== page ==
Transforming the Present Focus

This post originally appeared in our blog in late July, it’s been tweaked to add info and a link to a recent, well written article in McKnight’s.

#Transformation

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You may notice MasterCare writing in our blogs and posting in social media ALOT about #Transformation.
We feel it describes fairly accurately where the Elder Care industry is and growing toward.  For MasterCare as a company it describes our growth as a company.

Hello?!?
Wondering woman

Does it seem odd to anyone else that it takes a movement to put the person at the center of the care they receive? ?  Nice to see that so many people brighter and more talented than me also thought so, and are affecting real #Transformation at the care community level when it comes to putting the resident at the center of care.  Hats off and two thumbs way way up for those (including: Sharon Belovarac, Jana Scavona and Steven Walkingstick) that are leading, getting on board and embracing this Cultural Transformation.

Revisit

This post from January 2015 is a good one to revisit in light of the trios of authors above, and their  insightful article in McKnight’s on Resident Centered Care .  Of course it also ties in nicely with MasterCare’s continued focus on #Transformation.

The latest Caring for the Ages issue’s top story offers insight into an interesting topic regarding “Pleasure Panels”. The article mentions a New York Times editorial (Sept 20, 2014) by Jason Karlawish, MD titled “Too Young to Die, Too Old to Worry”. Dr. Karlawish, who will be the Keynote speaker at the AMDA annual conference in March (“How are we going to Live with Alzheimer’s Disease”), mentions that this issue is a “significant” one for Long Term Care practitioners because they “are on the front line with patients who face multiple risks while considering the lingering question of how much time they have left.”  Seniors with caregiver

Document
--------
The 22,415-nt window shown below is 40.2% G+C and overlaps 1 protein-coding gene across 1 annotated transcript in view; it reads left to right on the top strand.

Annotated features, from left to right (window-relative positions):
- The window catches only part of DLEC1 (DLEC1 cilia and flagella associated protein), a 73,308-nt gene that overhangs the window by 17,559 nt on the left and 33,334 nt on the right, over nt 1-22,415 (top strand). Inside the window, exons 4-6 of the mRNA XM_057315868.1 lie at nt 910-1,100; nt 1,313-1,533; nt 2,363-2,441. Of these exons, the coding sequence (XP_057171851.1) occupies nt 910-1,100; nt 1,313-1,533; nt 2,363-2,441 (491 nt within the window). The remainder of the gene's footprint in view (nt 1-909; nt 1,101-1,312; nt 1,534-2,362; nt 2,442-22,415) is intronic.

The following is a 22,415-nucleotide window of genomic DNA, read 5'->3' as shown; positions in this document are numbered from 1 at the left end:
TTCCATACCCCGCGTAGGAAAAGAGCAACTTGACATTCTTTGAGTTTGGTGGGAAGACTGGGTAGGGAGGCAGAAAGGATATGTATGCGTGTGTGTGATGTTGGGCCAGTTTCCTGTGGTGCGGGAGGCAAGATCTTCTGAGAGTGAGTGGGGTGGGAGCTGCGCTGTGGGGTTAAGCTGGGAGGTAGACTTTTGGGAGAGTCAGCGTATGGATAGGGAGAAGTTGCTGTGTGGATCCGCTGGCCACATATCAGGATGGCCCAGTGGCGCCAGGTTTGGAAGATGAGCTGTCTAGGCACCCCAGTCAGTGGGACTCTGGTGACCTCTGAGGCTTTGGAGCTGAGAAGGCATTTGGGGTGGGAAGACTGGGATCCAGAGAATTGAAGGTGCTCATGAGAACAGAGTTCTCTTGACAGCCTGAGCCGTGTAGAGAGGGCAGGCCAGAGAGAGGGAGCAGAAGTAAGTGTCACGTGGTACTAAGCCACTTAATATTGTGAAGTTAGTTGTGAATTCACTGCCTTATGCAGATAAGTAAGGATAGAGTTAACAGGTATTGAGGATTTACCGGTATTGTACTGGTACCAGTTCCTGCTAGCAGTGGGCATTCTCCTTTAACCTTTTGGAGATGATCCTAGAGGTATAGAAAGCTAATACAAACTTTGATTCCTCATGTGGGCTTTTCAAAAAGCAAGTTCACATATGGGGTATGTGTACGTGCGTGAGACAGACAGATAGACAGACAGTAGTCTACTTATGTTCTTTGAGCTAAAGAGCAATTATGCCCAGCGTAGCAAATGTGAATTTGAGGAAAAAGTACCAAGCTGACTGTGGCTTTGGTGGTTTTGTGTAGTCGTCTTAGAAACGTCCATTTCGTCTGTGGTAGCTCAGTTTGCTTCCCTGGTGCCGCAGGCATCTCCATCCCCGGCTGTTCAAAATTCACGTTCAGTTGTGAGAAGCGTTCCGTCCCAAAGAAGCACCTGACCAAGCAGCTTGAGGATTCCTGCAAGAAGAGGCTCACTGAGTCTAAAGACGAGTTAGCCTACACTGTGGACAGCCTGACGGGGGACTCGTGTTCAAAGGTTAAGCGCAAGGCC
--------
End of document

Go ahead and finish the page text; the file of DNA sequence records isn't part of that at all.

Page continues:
Of his examples regarding patients with advanced dementia, he notes that Caregivers can benefit from asking the question to the individual (or the family) “What’s a typical day for you?” Listening to that response can help find ways to free more time for activities that are enjoyable. Dr. Karlawish goes on to say “When individuals have dementia their lives, their very selves are constructed by the people around them…. that is a tremendous moral responsibility.”… “This is a god way to focus on what is pleasant for the patient.”
Having the family’s or patient’s perspective gives the caregiver (or practitioner) a common understanding from which they can make a care plan for the patient.
Dr. Karlawish noted long term care practitioners are key in creating and perpetuating “pleasure panels” for their patients. “…they are on the front lines of caring for … the most vulnerable in our society.”   

angela01The article is a good read and reminder for all of us involved in the care of those vulnerable ones and the responsibility we have to transform their lives (however long that is) with pleasant, safe, enjoyable experiences. (MasterCare designs, builds and markets specialty spa tubs that #Transform hygiene. — will you take a minute to visit us and give us your thoughts on whether or not these Elder and resident care spas can in a small way transform hygiene at  communities?)

Thanks for taking the time,
~R

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